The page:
It is well recognised that the gap between the rich and poor in Africa, as well as the world at large, is widening. The rapid rate at which technology is developing has the potential both to widen and narrow this gap. The power of people and communities to affect change is heavily dependent upon the level of information they are able to access.
With four out of five mobile phones found in less economically developed countries, mobile phone technology has immense potential to narrow the digital divide. And with almost three quarters of Africans now owning a mobile phone, the opportunities for that continent are limitless. Mobile phone applications have the potential to aid development in all sectors, by increasing access to information, aiding communication and enhancing choice.
While only approximately 10% of Africa’s population is currently connected to the internet, this proportion is rapidly expanding. Submarine cables enabling broadband access have now been installed on both sides of the continent and it is expected that the African broadband subscriber market will treble in size between 2009 and 2015 to approximately 25 million. Even today, in urban areas, the internet has the potential to enhance access to information, strengthen the capacity of individuals and communities and to stimulate social change and economic growth.
One of the largest challenges Africa faces is ensuring the right allocation of resources to meet the continent’s needs. To give an example, in 2008, exports of oil and minerals from Africa were worth approximately $393.9 billion, almost 9 times the value of international aid to the continent. However, some of the most resource-rich countries in the world are also some of the poorest and most politically unstable. The internet and mobile phone technology have the potential to increase transparency, expose corruption, enhance the capacity of political/social activists, strengthen democracy and hold governments to account.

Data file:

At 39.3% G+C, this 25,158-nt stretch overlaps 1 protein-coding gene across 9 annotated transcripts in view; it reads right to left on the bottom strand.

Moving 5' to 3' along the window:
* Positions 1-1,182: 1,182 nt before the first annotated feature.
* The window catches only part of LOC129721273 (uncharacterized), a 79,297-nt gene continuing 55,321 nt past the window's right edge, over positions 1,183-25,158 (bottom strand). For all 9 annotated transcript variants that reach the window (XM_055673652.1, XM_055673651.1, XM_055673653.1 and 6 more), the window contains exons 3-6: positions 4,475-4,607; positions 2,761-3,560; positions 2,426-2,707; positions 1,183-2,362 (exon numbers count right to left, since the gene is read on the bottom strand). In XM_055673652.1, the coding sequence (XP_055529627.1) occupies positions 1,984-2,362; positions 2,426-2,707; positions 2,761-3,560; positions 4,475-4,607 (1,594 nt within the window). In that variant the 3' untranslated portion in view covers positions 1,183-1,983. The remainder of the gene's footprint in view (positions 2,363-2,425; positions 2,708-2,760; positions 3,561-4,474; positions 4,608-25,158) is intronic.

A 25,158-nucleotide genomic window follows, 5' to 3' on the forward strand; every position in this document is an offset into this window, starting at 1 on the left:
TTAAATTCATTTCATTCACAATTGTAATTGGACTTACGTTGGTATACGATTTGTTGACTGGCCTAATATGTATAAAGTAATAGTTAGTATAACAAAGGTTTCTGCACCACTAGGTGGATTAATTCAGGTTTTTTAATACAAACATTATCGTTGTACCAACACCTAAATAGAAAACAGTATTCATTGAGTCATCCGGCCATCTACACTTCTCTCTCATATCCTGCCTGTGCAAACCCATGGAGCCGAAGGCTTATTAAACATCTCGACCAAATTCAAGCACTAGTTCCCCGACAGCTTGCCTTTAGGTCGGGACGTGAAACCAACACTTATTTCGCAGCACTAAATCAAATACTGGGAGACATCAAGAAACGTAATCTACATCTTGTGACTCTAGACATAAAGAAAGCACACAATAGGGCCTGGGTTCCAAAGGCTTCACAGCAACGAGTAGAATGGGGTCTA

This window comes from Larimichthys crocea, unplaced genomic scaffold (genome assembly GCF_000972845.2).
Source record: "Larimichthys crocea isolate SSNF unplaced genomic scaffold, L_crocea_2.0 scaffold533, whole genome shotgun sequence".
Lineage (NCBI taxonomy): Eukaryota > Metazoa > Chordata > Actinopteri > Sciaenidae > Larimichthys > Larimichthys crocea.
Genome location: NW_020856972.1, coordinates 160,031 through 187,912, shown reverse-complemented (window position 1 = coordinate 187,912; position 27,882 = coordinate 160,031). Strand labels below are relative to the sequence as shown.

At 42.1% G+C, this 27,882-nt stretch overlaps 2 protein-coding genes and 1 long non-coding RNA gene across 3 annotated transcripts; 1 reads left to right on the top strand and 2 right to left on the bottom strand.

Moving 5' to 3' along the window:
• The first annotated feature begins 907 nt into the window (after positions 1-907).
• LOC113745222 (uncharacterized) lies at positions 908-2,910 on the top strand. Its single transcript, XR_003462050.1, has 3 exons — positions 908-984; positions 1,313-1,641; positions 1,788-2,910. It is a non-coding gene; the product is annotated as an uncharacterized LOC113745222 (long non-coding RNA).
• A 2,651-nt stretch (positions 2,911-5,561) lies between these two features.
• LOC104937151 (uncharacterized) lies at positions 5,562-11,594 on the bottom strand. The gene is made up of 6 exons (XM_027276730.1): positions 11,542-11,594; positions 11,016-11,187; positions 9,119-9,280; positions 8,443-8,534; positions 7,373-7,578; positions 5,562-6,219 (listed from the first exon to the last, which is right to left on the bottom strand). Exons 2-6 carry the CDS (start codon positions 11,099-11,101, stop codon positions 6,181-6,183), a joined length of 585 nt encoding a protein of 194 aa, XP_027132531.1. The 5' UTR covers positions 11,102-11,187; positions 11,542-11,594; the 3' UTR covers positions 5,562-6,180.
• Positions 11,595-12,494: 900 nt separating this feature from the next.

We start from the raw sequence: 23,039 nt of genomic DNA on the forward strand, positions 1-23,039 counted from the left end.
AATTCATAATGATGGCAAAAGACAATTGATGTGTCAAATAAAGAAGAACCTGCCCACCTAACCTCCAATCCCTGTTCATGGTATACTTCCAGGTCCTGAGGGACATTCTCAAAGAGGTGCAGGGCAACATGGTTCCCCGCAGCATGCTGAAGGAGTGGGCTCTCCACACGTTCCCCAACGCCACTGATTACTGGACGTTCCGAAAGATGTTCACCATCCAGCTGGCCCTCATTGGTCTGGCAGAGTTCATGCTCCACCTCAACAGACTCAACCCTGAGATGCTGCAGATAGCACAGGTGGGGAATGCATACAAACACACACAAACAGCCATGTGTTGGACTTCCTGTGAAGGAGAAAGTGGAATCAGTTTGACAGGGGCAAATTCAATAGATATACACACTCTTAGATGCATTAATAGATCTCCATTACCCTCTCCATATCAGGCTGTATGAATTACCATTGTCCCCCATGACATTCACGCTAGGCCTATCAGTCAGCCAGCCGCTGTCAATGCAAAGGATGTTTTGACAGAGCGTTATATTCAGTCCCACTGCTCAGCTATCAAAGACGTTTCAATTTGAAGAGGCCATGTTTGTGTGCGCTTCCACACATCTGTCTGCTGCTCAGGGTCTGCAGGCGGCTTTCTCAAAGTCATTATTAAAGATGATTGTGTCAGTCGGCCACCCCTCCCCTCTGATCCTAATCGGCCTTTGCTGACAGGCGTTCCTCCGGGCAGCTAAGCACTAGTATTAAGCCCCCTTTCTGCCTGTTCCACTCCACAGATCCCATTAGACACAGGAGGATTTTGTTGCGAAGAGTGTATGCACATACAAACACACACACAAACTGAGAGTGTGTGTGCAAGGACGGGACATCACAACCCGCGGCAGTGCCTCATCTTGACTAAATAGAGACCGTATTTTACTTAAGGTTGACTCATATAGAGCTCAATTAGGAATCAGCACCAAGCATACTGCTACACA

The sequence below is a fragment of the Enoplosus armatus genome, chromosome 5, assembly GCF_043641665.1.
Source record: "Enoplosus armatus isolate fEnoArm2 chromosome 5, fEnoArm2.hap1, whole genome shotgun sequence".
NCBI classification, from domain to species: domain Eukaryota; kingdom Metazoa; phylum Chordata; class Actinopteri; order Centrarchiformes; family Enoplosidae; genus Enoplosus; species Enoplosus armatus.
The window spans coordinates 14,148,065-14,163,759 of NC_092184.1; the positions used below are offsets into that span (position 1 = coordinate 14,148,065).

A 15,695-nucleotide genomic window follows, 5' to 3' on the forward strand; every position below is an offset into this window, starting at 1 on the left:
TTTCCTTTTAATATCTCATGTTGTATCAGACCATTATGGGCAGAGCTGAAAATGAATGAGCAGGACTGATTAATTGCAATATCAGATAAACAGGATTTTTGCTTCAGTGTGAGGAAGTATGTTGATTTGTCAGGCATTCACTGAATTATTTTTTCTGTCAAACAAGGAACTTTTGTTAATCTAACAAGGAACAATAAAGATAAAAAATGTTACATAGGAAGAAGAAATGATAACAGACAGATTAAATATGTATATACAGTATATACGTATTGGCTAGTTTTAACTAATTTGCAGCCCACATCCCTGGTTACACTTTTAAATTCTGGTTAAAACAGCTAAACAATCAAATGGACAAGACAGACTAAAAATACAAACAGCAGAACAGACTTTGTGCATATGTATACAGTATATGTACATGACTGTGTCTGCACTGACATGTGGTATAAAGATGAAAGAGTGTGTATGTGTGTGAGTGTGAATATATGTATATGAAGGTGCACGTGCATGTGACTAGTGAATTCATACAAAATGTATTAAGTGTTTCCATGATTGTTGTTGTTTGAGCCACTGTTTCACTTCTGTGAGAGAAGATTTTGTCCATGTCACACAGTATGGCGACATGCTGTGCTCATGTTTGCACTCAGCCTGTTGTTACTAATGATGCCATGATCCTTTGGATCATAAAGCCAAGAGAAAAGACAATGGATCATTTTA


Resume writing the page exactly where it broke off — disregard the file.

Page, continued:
ICT and Mobile technologies are incredibly versatile and have the potential to dramatically impact upon all spheres of development, including health, education, agriculture, democratic transparency, human rights, economics and finance. They have the potential to greatly expand the reach and benefits of already successful interventions, as well as for developing innovative solutions to age old problems.